A Star Is Born was released several weeks ago, but I didn’t see it right away. Based on the trailer and multiple interviews with both stars, envisioning music icon Lady Gaga as a singer wasn’t a stretch, despite this being her first leading role. I was not convinced, however, that Bradley Cooper – multiple Academy Award nominations notwithstanding – could pull off the singer-songwriter part.
I was wrong.
Cooper’s country rock star persona was completely credible. But I was most impressed with his portrayal of unrelenting, alcohol-induced self-destruction. Credit to his acting acumen, no doubt. But he was also able to draw upon his own experience with – and ultimate recovery from – long-time alcohol use disorder (AUD).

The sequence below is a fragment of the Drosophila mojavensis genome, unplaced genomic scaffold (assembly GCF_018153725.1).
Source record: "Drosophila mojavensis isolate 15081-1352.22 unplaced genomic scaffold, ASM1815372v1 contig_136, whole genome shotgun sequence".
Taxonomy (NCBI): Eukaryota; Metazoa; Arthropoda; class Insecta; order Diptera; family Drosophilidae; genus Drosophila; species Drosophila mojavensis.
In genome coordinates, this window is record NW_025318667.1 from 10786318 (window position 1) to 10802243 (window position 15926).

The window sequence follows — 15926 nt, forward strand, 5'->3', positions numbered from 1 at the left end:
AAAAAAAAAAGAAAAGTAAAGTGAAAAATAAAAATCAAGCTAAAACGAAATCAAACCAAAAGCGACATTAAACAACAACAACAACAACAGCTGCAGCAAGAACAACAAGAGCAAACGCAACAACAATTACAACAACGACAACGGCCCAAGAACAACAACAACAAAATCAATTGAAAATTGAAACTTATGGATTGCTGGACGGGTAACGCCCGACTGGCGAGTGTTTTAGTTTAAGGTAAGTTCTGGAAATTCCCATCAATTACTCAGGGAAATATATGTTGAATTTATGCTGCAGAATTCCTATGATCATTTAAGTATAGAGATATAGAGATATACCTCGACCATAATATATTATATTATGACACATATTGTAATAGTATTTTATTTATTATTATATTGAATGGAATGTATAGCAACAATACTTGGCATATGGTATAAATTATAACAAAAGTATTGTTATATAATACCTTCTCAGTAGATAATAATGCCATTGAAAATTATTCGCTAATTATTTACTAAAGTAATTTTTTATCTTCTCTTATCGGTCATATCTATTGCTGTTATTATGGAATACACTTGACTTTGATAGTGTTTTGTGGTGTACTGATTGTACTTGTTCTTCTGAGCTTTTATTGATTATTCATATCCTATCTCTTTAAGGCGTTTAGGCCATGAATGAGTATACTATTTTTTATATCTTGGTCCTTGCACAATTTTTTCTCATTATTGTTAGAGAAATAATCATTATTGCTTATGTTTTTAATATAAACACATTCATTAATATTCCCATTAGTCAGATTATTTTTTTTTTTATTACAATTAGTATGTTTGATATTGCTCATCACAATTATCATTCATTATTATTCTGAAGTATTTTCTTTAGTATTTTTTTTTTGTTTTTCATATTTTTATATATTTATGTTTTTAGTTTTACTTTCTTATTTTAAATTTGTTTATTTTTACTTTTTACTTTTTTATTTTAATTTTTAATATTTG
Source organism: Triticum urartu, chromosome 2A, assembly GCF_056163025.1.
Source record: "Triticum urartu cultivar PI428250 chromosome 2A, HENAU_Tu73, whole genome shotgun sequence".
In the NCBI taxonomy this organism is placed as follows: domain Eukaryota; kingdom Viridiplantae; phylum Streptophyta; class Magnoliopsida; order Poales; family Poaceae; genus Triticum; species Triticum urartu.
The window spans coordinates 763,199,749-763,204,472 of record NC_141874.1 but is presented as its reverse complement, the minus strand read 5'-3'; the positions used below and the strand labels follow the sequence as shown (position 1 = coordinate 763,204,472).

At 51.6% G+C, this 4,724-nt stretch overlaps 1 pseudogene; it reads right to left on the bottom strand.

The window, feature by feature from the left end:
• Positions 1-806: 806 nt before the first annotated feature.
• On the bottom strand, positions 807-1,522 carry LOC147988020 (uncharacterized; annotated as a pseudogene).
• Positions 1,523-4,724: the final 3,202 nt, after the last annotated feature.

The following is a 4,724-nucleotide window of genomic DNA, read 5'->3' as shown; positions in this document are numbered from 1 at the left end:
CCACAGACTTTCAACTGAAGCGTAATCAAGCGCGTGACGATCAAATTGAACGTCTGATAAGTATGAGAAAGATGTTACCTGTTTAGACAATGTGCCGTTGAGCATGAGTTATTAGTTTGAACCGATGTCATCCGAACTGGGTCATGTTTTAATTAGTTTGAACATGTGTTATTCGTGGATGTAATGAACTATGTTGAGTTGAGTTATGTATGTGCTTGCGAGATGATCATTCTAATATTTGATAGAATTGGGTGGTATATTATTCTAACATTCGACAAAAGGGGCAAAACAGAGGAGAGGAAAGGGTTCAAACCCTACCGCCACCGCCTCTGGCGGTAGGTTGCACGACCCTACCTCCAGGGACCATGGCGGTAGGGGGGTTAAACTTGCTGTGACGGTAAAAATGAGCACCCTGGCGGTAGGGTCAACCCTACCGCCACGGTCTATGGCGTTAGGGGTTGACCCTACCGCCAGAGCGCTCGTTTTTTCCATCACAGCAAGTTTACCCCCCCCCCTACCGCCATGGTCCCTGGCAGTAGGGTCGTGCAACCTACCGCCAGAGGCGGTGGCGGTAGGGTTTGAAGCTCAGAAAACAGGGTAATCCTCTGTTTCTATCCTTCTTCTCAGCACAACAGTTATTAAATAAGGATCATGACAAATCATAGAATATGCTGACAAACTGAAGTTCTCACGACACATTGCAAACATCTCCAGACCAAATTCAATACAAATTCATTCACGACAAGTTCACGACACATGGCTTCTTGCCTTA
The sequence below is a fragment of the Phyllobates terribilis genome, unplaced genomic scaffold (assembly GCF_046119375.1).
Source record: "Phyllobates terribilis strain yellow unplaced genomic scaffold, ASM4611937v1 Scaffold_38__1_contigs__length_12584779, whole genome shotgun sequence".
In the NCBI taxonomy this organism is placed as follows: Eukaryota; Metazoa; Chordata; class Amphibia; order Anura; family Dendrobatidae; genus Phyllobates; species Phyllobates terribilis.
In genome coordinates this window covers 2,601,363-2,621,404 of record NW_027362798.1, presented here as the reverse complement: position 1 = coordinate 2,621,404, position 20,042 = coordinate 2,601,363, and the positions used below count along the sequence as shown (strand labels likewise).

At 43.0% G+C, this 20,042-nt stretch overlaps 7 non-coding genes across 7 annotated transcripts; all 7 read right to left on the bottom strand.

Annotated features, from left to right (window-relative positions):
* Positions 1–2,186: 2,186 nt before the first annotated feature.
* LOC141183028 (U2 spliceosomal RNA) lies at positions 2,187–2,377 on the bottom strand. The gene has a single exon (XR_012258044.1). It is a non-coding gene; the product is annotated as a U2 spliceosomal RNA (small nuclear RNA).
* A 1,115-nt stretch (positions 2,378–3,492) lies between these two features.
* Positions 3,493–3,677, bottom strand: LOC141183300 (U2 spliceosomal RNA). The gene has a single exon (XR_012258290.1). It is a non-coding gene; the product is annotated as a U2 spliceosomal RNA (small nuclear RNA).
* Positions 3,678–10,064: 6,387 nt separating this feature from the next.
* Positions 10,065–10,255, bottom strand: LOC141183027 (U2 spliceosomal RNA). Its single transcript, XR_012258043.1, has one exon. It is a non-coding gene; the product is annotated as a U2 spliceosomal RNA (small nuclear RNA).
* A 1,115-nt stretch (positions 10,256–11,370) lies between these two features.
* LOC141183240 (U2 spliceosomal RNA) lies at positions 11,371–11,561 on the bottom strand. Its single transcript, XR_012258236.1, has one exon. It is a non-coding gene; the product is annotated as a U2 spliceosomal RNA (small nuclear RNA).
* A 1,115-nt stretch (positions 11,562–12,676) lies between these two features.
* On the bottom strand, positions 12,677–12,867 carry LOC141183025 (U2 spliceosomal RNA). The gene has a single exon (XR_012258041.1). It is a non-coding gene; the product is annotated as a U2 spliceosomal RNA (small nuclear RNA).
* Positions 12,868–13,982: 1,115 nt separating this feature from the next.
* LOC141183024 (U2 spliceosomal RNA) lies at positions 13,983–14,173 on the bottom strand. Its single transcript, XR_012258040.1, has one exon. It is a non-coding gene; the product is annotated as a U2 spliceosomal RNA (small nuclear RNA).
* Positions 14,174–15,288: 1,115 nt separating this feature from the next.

As a director, Cooper accurately depicted what I hope all audience members will appreciate – and that very few Hollywood films acknowledge – which is Jackson Maine’s addiction was a chronic brain disorder. He was a slave to his disease. He could not function without drinking immediately before and after each show. At the height of his illness – and the event that prompted entry to rehab – Jackson, delirious from alcohol and pills, stumbled on stage during the pinnacle of his wife’s fledgling singing career (her Grammy acceptance speech), stammered incoherently and ultimately urinated himself. Later in rehab, his sobbing face covered by his hands, riddled with guilt, Jackson could barely face his wife.